Next, I examined the living quarters. The new furnishings illustrated the simple but comfortable conveniences that a house of means could provide its occupants at the time. As I moved from room to room, I could see how this collection of residential spaces truly functioned. The furnishings clearly define the former life of this place. Cabinets, trunks, day beds, blankets, mirrors, sconces, personal items, and decorative arts such as retablos and religious symbols adorn the rooms. A team of curators, interpreters, artists, and craftsmen, under the direction of TPWD’s chief curator, Joanne Avant, had transformed the dining room, sitting room, family parlor, formal parlor, and kitchen into echoes of their past.
The new additions create a sense of activity and occupation within the rooms but maintain a respect for the beauty of the adobe’s minimalist architecture. The furnishings complement the austerity found in large, open spaces of whitewashed, handcrafted earthen bricks; generous windows and doorways sheltered by hand-carved shutters; and soaring ceilings with rope-hanging iron chandeliers.
The kitchen features copper pans and ladles, a metate (grinding stone), ceramic pots, and an adobe oven. The room is surprisingly small for the number of residents it served. In addition to an extended family of adults and siblings, 18 servants and laborers were counted as household inhabitants in an 1870 census. The dining room, with its long wooden table set for the evening meal, suggests that half a dozen family members and guests might have eaten here at any given time.
As I entered the grand, spacious formal parlor, also known as the ballroom, I began to think about the events that unraveled around the fort after Leaton’s death. The fort may stand as a testament to Leaton’s business acumen, but his perfidy and the treachery of the men who followed in his steps are also part of the history of these rooms. I confess that the darker aspects of this period in West Texas history attract me as much as its triumphs, and a visit to Fort Leaton never fails to draw some of the ghosts from the shadows. With La Posada festivities proceeding noisily in the courtyard just beyond the adobe walls, the candle flames from the ballroom’s chandeliers seemed to illuminate the duplicity once concealed within the rooms’ dark corners.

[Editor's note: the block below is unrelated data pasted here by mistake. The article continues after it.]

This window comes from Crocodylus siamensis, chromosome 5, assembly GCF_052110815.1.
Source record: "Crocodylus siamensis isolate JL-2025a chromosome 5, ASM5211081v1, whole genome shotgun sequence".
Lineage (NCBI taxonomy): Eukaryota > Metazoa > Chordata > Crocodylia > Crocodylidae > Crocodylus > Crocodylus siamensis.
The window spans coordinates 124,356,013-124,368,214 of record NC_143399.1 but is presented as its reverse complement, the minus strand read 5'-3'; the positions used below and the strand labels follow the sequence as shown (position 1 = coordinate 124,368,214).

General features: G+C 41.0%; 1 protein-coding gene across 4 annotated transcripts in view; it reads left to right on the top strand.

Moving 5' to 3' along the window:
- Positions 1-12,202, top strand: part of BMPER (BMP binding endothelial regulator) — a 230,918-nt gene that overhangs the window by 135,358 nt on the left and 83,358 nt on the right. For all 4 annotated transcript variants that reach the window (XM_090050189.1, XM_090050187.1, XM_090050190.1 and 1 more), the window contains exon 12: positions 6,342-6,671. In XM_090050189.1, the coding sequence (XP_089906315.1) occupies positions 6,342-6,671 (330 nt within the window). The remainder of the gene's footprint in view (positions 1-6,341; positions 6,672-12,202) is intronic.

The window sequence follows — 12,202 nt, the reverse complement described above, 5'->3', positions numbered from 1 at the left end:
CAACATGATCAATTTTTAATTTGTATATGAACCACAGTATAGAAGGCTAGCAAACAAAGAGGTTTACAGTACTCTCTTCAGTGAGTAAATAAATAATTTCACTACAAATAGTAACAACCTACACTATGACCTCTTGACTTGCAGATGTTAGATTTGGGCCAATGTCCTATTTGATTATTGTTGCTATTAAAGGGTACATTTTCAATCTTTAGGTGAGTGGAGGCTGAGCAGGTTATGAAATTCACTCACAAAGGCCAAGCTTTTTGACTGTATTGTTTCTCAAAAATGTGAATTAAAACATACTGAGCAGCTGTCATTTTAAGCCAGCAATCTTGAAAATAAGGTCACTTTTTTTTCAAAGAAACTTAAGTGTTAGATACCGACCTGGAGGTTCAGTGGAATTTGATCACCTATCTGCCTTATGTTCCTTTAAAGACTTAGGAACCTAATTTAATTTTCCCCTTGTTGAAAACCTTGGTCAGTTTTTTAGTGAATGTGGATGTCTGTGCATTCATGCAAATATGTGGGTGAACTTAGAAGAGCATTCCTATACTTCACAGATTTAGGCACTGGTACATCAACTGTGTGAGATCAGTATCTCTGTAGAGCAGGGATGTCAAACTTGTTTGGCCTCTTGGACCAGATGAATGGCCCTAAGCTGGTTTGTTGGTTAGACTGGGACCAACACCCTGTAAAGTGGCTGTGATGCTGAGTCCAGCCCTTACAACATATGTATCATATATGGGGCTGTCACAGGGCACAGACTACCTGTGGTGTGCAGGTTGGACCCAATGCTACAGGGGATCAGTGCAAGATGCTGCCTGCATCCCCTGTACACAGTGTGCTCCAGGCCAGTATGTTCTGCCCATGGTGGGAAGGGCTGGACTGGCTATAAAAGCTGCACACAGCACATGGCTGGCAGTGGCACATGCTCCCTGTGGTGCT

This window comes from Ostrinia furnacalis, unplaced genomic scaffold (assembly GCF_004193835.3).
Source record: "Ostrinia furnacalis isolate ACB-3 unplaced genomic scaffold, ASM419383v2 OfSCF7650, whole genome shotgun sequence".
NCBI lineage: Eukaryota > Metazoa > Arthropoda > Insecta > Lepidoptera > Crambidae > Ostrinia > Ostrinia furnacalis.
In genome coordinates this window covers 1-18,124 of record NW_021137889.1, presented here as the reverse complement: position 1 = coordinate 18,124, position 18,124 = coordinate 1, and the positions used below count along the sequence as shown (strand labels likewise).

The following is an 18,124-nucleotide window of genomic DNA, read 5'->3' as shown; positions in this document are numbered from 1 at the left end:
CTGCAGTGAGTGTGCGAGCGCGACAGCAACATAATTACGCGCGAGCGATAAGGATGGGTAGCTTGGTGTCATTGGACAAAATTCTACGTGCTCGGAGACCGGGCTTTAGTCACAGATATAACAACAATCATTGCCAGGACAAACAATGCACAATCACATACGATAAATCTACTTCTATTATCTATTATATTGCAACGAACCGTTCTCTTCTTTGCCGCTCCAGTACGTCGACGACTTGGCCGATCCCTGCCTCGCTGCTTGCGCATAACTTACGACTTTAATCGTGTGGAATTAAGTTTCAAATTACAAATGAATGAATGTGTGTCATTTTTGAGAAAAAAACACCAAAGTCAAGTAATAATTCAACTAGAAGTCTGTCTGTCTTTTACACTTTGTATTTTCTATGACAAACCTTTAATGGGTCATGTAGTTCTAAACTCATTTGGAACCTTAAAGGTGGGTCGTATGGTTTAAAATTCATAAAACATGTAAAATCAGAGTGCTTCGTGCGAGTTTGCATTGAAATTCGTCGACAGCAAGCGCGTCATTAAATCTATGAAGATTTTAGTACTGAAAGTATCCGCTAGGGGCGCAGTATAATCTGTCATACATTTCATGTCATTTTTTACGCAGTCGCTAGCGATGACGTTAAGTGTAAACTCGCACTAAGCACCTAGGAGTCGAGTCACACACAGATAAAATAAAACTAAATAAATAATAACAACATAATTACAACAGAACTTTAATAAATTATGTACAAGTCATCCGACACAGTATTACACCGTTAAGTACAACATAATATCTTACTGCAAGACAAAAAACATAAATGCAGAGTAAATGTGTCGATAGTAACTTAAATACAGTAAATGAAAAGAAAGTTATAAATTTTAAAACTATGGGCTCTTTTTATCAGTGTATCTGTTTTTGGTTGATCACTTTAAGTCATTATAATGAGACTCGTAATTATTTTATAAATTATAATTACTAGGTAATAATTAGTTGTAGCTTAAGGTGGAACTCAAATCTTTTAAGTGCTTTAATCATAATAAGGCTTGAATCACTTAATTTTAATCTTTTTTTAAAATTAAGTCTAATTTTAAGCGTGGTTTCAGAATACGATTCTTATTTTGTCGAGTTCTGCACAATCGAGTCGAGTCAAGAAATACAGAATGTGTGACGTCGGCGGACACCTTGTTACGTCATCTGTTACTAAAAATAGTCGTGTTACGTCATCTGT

After constructing the trading post, Leaton made several trips to San Antonio during the late 1840s and early 1850s in order to file, and hopefully legitimize, his fraudulent land titles. In 1851, on his third trip and accompanied by his family and Edward Hall, he died of an “unidentified illness,” leaving his property and possessions to Pedrasa and their three children. Pedrasa married Hall in 1852, and they returned to the fort sometime between 1856 and 1859 to reopen the trading post. Needing money, possibly to pay gambling debts, Edward Hall secured a cash loan from John Burgess, using the fraudulent Fort Leaton mortgage as collateral. But when Hall defaulted on the loan, he refused to relinquish the property. Burgess managed to acquire clear title to the property and sent a group of men to evict the Halls. At some point during the encounter Edward Hall was shot and killed. Burgess was able to move his family into the fort afterwards, but in 1876, an angry William Leaton, the youngest son of Ben Leaton and Juana Pedrasa, shot and killed Burgess. Despite Burgess’ untimely death, his family continued to occupy Fort Leaton for the next 50 years.
The tiny sitting room, located within the heart of the compound, was the last stop on my tour. The candlewicks in the chandelier were almost spent, and melted wax drooped like icicles from the iron rim. The room’s appointments—a wooden chair, a toy, a crucifix atop a small writing desk—cast long, odd shadows against the darkening walls. For a moment I thought I caught a glimpse of someone in the mirror that hung along the far wall. But just as I imagined the profile of a young woman settling into the glass, a sudden puff of wind blew through the window and snuffed the last candle out.
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From the September 2011 issue.